This exciting program is for students seeking a pre-law major or a career in one of the many fields related to justice such as special agents/federal investigations, emergency and social services, courts, policing, homeland security, counterterrorism, juvenile counseling, adult probation/parole, and corporate security management. Courses in the program focus upon social problems such as crime, violence, drugs, gangs, terrorism, sexual assault, prisons and juvenile delinquency. The intriguing curriculum explores human behavior, social policies, forensics, counseling, trials, rehabilitation, research and management.
High Point Washington
High Point University has a unique affiliation with The Washington Center for Internships and Academic Seminars (TWC) in Washington, D.C. and has established the High Point Washington (HPW) program. The program enables HPU students to spend an exciting semester living, working and studying in the nation’s capital, while earning HPU academic credit. Students are immersed in a full-time internship relevant to their field of study, complete an academic course, design and conduct a civic engagement project and participate in a leadership forum. This program gives HPU students an unparalleled opportunity that is unavailable elsewhere.
Why criminal justice is a top major
- The program takes students on a scholarly adventure to explore subjects such as the explanation of human behavior, the nature of crime, juvenile delinquency, social deviance, the behavioral and psychology profiling of violent criminals, crime scene investigation, drug abuse, law, trials and the courtroom process, punishment, the treatment and rehabilitation of criminals, terrorism, the protection of society and homeland security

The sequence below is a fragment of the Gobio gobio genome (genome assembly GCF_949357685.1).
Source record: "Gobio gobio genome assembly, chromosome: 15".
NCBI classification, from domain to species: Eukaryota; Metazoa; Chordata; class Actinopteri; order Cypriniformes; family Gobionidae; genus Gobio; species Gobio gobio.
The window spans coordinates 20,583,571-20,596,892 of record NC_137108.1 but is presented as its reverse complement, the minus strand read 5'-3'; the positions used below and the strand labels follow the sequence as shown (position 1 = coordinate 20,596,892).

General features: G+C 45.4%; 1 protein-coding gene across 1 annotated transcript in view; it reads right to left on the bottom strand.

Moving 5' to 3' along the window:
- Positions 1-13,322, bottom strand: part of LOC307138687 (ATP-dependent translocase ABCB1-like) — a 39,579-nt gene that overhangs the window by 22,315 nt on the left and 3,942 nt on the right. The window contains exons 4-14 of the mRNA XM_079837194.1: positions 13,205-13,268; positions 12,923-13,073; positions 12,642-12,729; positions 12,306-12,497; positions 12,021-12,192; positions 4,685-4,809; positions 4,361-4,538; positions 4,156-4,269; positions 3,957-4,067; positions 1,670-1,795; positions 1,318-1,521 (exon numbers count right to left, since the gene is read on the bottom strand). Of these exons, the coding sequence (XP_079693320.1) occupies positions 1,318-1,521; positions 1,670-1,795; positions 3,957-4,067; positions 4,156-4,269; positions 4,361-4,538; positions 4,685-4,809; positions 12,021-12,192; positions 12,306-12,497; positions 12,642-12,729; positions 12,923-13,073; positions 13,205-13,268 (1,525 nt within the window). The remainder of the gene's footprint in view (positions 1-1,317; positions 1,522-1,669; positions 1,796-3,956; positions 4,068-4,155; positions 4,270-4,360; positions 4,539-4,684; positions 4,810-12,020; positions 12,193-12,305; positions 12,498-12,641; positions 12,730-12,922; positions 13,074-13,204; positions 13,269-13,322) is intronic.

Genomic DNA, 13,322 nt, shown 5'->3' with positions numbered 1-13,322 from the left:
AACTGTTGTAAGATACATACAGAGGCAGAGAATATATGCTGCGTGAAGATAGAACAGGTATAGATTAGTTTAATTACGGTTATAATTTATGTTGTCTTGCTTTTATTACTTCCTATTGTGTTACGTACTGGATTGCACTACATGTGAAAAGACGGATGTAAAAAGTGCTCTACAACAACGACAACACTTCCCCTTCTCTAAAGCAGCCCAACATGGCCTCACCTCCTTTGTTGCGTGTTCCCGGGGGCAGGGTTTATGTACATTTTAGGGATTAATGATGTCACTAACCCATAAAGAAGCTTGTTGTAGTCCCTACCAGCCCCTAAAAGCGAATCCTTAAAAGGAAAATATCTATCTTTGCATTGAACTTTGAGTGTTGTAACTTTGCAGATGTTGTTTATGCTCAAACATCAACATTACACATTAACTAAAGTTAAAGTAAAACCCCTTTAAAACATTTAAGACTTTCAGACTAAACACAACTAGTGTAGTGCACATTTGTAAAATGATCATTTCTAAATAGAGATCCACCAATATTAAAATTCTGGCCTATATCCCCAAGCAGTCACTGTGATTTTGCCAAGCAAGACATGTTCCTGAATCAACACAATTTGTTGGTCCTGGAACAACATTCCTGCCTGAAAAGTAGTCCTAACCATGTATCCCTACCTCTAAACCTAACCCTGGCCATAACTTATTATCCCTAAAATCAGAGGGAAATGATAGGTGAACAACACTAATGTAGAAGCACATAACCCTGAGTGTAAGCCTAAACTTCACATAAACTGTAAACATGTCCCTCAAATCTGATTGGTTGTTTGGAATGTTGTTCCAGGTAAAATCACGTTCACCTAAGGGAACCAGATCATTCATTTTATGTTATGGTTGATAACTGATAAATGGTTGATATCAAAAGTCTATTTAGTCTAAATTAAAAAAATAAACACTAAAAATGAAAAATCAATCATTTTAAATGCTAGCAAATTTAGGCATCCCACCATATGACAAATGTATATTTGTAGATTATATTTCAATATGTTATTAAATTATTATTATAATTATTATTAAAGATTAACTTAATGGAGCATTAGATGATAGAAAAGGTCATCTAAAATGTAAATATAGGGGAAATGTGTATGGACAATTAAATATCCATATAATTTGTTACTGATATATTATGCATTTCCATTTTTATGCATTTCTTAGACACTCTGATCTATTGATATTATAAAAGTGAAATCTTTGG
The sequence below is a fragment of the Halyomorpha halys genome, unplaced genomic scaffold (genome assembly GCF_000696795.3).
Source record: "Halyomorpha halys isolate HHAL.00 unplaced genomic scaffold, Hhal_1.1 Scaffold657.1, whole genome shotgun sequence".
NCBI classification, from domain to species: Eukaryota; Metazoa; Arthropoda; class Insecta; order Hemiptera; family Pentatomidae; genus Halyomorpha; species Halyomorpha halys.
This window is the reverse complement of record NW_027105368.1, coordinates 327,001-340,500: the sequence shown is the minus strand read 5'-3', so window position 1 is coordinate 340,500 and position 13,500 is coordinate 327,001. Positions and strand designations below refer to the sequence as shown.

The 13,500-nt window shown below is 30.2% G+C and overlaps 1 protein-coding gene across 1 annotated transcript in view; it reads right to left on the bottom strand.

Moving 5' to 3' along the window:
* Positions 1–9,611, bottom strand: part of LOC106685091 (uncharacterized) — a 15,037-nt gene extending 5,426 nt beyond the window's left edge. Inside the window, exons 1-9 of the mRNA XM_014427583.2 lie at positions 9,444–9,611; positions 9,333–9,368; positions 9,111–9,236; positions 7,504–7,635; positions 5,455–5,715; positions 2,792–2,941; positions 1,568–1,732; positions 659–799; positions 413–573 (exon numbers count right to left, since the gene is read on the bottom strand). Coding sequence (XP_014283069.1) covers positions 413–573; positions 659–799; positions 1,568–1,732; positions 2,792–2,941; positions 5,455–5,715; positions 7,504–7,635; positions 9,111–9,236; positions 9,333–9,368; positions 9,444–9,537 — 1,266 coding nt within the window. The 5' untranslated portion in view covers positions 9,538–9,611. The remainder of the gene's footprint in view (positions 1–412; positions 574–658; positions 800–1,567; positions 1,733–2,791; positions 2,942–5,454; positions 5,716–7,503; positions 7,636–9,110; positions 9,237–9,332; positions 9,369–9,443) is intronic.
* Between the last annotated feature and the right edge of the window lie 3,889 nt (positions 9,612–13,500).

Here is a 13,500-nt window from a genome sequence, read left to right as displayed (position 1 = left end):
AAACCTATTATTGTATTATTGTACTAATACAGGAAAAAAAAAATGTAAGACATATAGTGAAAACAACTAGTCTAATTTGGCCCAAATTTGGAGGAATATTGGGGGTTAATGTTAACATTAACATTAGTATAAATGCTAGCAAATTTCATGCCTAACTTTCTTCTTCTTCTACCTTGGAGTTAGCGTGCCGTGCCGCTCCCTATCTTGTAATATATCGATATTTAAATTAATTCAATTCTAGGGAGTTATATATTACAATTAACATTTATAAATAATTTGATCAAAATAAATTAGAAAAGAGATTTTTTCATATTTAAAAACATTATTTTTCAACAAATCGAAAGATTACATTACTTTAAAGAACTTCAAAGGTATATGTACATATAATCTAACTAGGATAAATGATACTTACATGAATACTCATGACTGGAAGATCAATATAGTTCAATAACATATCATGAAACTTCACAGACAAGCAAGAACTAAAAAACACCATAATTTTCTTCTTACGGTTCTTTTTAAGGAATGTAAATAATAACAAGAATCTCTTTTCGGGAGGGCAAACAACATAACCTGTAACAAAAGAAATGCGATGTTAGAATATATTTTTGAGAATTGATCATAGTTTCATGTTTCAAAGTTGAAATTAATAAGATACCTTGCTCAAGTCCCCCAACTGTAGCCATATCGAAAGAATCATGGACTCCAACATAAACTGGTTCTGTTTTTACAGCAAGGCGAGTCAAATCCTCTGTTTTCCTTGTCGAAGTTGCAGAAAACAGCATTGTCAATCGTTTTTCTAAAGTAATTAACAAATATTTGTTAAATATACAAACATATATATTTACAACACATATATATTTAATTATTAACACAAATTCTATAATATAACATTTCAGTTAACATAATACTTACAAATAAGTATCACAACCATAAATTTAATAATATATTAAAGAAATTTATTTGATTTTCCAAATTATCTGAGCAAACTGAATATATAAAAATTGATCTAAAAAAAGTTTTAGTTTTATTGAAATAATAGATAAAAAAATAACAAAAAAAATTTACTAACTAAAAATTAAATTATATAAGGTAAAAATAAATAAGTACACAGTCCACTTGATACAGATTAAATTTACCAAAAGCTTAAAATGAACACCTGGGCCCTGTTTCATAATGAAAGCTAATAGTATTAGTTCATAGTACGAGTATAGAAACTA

- Students are given exclusive access to the Guilford County Court System, with opportunities to attend both felony and misdemeanor trials and observe and analyze cases
- All criminal justice courses combine lively classroom instruction with experiential instruction on the practical, hands-on aspect of the justice field, via simulations, role playing, mock scenes and other field r elated exercises
- The Citizen Police Academy Course, a cooperative venture with the High Point Police Department, is an experiential course that gives students a taste of what it is like for a “police recruit” to go through a police academy
- Collaborative research, opportunities for students to learn the mechanics of doing justice research under the direction of a criminal justice faculty member
- On the HPU Intercollegiate Mock Trial Competition Team, students are put in a court environment to role play realistic cases and trials under faculty direction
What can I do with this major?
A degree in criminal justice is useful for a wide range of careers, including:
- Advancement to law school or graduate school to study criminal justice, sociology, political science or social work
- Federal Investigator (FBI, U.S. Marshal, DEA, Customs, INS, ATF, Secret Service, Homeland Security)
- State Bureau of Investigation (SBI, SHP, DMV)
- Corporate Asset Protection Management
- Social Work (Child Abuse/Protective Services Agent)
- Insurance Claims Adjustor/Investigator
- U.S. Postal Inspector
- Wildlife/Game Officer; Park/Forest Ranger
- Governmental Regulatory Agency (EPA, FDA)
- Airport Security Management (TSA)
- Crime Records/Data Management
- Terrorism/Counter Terrorism Specialist
- Diplomatic Security/Executive Protection Specialist
- Criminal Justice Professor
- Treatment Counselor
Learn about the Criminal Justice Learning Lab
The Criminal Justice Learning Lab, affectionately called the Crime House by HPU students, is an actual building owned by HPU and purchased specifically for use in police operations and probation and parole courses. The Crime House is utilized to create mock crime scenarios, such as a homicide scene for students to process as detectives, warrant-serving mock “busts” and “raids,” building searches for hidden and armed suspects, instruction on arrest procedures, such as officer safety, handcuffing and more. This learning lab serves as an opportunity for students to: analyze physical evidence from a crime scene, such as fingerprints, footwear impression evidence, dust prints and blood splatter; learn investigational skills; interview witnesses, victims and suspects; learn basic law enforcement skills, such as executing raids, how to approach dangerous offenders, how to respond to an emergency police call; and police use of force.